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Against All Odds David Begnaud's unlikely rise to the top of TV News

By Charlie Bier for La Louisiane, The Magazine of the University of Louisiana at Lafayette

CBS News national correspondent David Begnaud’s broadcasts and social media posts when Hurricane Maria battered Puerto Rico last year kept millions of viewers riveted to the plight of the island’s 3.4 million residents.

The storm made landfall as a Category 4, just 2 mph shy of a Category 5. It knocked out all of the U.S. territory’s electricity, destroyed its communications infrastructure, flattened property and wiped out crops, causing as much as $95 billion in damage. Estimates of the number of people killed have varied drastically, from the Puerto Rican government’s total of 64 to a report by Harvard researchers that put the death toll at more than 4,600.

Disaster relief was widely criticized as particularly slow. Many hurricane survivors were stranded for days, weeks and months without power, drinking water and adequate supplies.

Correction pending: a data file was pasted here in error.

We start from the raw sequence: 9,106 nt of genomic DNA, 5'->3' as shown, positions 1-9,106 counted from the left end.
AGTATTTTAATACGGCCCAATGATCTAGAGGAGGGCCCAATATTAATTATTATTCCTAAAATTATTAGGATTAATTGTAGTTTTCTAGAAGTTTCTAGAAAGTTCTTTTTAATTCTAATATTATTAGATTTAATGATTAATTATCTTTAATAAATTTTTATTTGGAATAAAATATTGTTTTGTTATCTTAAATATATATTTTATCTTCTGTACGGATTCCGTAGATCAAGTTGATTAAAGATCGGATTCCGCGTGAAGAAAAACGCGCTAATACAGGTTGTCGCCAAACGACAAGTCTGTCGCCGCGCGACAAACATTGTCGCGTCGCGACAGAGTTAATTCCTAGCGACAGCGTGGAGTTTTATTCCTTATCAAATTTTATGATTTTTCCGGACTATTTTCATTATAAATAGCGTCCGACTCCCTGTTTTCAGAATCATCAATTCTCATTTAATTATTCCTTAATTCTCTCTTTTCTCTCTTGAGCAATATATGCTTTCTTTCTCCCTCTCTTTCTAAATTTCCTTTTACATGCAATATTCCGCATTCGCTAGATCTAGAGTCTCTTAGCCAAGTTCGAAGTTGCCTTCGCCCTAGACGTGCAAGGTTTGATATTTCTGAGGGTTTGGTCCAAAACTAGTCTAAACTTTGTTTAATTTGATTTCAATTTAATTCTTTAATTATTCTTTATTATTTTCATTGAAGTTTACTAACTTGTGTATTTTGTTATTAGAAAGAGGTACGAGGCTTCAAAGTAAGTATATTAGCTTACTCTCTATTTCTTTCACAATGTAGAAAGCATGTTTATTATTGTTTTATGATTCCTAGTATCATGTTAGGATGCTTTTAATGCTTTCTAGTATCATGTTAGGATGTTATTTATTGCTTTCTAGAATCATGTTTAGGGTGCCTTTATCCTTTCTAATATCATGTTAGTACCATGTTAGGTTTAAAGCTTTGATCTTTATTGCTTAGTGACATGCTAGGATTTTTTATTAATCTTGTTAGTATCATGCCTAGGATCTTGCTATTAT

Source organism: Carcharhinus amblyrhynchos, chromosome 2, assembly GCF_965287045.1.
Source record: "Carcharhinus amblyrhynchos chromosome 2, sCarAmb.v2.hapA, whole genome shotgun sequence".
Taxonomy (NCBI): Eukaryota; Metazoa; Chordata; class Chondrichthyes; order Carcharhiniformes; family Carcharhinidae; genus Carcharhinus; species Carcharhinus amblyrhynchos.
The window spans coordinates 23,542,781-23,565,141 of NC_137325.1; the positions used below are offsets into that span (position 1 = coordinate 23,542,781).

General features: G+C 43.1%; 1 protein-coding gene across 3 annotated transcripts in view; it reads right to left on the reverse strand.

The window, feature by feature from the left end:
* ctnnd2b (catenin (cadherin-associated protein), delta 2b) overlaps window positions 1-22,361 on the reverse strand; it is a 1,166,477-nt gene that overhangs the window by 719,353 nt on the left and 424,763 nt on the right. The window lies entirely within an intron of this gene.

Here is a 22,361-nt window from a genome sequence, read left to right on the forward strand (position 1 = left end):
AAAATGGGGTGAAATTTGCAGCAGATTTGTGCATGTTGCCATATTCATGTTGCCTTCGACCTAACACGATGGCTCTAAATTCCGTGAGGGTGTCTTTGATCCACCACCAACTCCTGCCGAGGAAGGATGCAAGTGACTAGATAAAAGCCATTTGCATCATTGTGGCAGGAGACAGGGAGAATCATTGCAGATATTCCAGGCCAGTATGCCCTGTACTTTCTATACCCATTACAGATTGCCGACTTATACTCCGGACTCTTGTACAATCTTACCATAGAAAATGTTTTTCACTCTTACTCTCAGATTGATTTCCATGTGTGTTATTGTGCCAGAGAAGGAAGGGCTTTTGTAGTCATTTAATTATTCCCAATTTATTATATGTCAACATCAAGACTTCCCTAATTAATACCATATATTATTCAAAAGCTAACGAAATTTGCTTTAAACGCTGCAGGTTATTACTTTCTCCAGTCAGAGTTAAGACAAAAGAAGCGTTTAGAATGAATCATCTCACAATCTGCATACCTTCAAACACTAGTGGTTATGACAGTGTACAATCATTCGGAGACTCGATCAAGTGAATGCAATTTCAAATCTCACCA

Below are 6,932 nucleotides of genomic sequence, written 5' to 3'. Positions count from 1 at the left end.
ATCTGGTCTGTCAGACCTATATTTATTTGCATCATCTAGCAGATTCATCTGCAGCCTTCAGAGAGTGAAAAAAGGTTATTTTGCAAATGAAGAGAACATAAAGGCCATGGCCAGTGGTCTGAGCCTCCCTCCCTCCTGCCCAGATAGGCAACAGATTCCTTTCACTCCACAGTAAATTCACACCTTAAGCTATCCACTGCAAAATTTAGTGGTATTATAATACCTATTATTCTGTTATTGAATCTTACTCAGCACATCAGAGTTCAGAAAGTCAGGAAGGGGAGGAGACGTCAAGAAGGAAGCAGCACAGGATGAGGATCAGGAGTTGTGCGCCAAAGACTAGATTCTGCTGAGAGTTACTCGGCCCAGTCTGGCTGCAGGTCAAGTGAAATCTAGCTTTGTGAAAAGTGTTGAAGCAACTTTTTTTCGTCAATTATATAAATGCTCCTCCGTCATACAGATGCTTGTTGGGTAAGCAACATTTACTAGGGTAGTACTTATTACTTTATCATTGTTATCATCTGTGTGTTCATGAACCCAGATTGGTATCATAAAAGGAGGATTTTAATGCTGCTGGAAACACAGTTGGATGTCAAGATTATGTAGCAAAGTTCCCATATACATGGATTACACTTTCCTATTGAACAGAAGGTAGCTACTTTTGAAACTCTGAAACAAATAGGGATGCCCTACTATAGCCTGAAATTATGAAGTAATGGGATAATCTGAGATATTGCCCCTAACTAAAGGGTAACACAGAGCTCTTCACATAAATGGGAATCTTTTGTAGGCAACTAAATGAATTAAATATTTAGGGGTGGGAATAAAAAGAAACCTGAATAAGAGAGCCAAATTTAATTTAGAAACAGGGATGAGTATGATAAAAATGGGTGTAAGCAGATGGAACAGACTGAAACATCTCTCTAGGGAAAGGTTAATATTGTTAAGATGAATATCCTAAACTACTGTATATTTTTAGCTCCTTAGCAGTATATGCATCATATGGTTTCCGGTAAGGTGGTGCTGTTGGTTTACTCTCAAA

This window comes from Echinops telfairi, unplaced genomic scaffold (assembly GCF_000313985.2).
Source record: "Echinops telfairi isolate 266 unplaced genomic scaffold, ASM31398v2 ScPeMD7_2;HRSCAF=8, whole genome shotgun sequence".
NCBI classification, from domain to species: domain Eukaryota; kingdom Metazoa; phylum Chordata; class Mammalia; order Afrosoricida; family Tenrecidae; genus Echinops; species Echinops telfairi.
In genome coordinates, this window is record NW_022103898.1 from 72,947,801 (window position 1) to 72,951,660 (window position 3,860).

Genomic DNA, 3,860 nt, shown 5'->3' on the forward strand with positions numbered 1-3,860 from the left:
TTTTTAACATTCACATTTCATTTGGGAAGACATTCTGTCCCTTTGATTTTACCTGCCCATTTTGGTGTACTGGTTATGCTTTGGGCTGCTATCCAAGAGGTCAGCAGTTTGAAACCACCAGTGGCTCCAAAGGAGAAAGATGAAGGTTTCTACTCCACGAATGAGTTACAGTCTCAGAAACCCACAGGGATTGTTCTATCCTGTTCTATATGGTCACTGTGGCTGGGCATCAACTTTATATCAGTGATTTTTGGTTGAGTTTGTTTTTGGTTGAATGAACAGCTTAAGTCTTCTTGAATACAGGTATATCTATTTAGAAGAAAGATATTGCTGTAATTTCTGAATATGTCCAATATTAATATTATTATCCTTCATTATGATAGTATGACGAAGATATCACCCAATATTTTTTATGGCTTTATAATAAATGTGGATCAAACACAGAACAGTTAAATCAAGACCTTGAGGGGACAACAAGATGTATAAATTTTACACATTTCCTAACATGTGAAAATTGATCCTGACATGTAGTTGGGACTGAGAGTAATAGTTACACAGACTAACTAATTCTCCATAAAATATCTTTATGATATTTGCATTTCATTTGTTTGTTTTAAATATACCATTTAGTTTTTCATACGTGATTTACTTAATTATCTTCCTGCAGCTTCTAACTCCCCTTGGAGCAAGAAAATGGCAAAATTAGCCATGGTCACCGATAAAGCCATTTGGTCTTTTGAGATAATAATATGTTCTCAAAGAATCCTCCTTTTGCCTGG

Begnaud arrived on the island three days before Maria hit on Sept. 20. He and a CBS crew spent the next 15 days reporting on the effects of the hurricane. His coverage spurred quicker, more efficient aid from Puerto Rican officials and federal agencies.

There were several followup trips. Six months after the storm, his focus was on the Puerto Rican government’s failure to restore electricity in many areas, and loss of temporary housing for evacuees relocated to places such as Florida.

Begnaud's relentless reporting earned him a prestigious George Polk Award for public service. His obvious compassion for the Puerto Rican people elevated his status to superhero in the eyes of many.

During an interview with La Louisiane, Gayle King, who co-hosts “CBS This Morning,” summed up why Begnaud’s reporting of the hurricane’s aftermath was so powerful: